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Too many cooks?

Not really. Three Chinese chefs from the Taj group come together to create chemistry in a kitchen


WHEN ONE is good enough, to have three is too much of a good thing, isn't it? But that is the kind of sensory overload that awaits foodies at the Taj Coromandel's Master Strokes festival. It brings two master chefs, Lo Ka Yan from the Tea House of the August Moon, Taj Palace, Delhi, and David from Ming Yang, Taj Lands End, Mumbai, to join the resident one, Hardy Cheung at the Golden Dragon.

Since chefs are known to be prima donnas with egos as fragile as soufflés, the vagaries of which can drive a rookie to distraction, one felt like gauging the chemistry behind the cooking range. Getting the three of them together for a chat was interesting. The ebullient Chef Hardy took over the proceedings, naturally. The camaraderie among the three was unmistakable. Between patiently answering questions — language was a major hurdle — there was much bantering and laughing.

The chefs, originally from Hong Kong, have known one another for a long time, which explained the warmth and laughter. Though not in the same restaurant, they had worked for the same company, Food Street, that ran 36 restaurants. But Chef Hardy had an interesting thing to say about the reticent Lo Ka Yan, who was content to let the other two do the talking. "He is called Prince Lo. He never smiles while working and is serious like a prince." Then Hardy sits back ramrod straight with hand on knees and strikes the pose of a stiff royalty scowling at his minions. Amidst the laughter, Lo is told of the joke about him. He takes it easy. Hardy was quick to make amends, "But as you watch Chef Lo, you learn a lot. He is correct in his work."

All three specialise in Szechwan and Cantonese cuisines. But Lo Ka Yan is accepted as the expert by the other two. "Because I am from Shang dong and Chef David is Cantonese. But Chef Lo is from Sichuan. He grew up eating that food," Hardy laughed, back to his teasing mode. Hardy said the two most used ingredients in Szechwan cuisine were chillies and rice wine.

So, it sounds natural when the expats say that the most difficult part of their stay in India is the food. They can take only so much of Indian food and they need home food, not what the restaurant offers all the time.

The solution? Bring food from home. Chef David says he brings suitcases filled with food from home. Guess what, one priceless thing he carries is Maggi noodles! "The ones you get here have Indian flavour, curried and spicy," he clarified. So much for turning my nose up on instant stuff!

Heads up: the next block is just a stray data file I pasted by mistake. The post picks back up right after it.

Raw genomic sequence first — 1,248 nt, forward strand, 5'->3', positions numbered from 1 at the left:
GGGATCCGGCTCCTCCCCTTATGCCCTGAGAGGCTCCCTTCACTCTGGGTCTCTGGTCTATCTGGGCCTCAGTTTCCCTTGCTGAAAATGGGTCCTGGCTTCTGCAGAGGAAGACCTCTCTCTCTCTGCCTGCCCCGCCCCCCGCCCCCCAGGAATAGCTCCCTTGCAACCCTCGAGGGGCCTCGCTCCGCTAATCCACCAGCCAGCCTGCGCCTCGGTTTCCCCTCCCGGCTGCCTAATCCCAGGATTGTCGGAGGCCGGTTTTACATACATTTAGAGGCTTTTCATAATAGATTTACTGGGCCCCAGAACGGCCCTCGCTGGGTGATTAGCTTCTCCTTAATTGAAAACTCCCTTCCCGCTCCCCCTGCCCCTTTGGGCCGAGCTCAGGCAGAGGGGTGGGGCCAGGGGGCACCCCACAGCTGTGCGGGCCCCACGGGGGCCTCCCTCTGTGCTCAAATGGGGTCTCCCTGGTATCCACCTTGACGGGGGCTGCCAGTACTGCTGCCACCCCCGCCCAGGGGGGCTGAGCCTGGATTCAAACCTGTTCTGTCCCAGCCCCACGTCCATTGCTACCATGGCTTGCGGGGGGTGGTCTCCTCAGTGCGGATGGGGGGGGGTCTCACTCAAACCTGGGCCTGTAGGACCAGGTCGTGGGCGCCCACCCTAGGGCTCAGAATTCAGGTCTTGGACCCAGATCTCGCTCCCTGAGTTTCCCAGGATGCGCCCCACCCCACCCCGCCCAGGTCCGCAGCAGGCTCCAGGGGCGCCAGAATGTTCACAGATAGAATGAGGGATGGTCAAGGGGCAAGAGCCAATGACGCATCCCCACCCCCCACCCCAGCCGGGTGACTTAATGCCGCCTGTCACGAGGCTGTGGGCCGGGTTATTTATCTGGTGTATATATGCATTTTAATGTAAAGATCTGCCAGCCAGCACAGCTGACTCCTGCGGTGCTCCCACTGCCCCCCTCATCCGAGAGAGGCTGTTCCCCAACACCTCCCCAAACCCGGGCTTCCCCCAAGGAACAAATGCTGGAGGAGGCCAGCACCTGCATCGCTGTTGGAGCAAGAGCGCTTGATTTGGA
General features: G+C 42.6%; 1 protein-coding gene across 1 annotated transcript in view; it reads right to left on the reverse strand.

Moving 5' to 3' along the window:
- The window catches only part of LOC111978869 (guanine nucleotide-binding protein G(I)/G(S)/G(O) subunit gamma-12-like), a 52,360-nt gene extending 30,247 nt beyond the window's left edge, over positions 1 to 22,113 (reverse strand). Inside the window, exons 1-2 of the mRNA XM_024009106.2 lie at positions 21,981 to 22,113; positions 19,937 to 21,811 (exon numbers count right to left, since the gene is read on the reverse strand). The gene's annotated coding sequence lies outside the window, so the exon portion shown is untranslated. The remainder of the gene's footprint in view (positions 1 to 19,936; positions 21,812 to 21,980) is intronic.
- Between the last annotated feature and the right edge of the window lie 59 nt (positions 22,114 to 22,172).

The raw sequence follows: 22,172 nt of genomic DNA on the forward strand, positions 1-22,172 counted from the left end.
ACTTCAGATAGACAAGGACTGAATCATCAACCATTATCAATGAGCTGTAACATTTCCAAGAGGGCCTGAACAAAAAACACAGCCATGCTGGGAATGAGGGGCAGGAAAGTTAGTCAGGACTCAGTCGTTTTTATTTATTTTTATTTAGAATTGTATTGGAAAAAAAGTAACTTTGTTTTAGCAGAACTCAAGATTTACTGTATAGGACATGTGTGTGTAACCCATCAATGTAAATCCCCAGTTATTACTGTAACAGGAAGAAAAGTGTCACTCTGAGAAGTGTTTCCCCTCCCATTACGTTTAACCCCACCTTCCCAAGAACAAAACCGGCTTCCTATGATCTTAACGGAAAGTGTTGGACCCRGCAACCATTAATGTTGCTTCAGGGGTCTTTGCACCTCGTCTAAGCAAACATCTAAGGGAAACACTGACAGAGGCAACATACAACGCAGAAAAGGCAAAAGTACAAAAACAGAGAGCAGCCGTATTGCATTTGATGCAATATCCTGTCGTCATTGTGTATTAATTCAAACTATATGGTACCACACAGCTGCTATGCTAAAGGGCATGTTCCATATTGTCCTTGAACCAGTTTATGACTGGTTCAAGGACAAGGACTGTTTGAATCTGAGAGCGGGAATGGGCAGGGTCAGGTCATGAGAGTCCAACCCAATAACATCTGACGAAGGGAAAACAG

Hardy whined, "Chef David and Lo get to go home every six months. I have to wait a year."

The chefs agree that the scene is changing in India. In the late 1990s when they first came to India, it was very difficult to find ingredients. From tofu to wonton they had to make every thing by themselves. The greens were just out of the question. So they brought seeds back from home to grow gai lum, choy sum and the like. David claims to have grown choy sum in the Mumbai hotel. Hardy says the farm owner in Ooty to whom he had given gai lum seeds complained to him that the `broccoli' wasn't growing right.

Despite all the irritations that go with the territory, these guys like working in India. "Life is relaxed here. In Hong Kong, it is too fast. Time is money and if you don't move fast, somebody will push you out. Here there is time to sit and enjoy a cup of coffee," Hardy eloquently takes a sip of his coffee and sinks into his chair. The other two nod in agreement.

Try these out

DOES SOMETHING as natural as a cool breeze or a koel's song need description? It always fulfils its purpose. The feast of the master chefs belongs to this category. All you have to do is to let your senses take over. A few suggestions are: go for the Mala chicken that is meant to numb your lips and singe your tongue. But before that, try the steamed chicken with ginger scallion soya sauce. It sits lightly on the tongue. Then there is the Buddhist dish, deep fried yam with lemon sauce, which is bound to confuse you. It is very easy to mistake this one for a non-veg dish. Ah! This is a case where words are redundant.

MARIEN MATHEW

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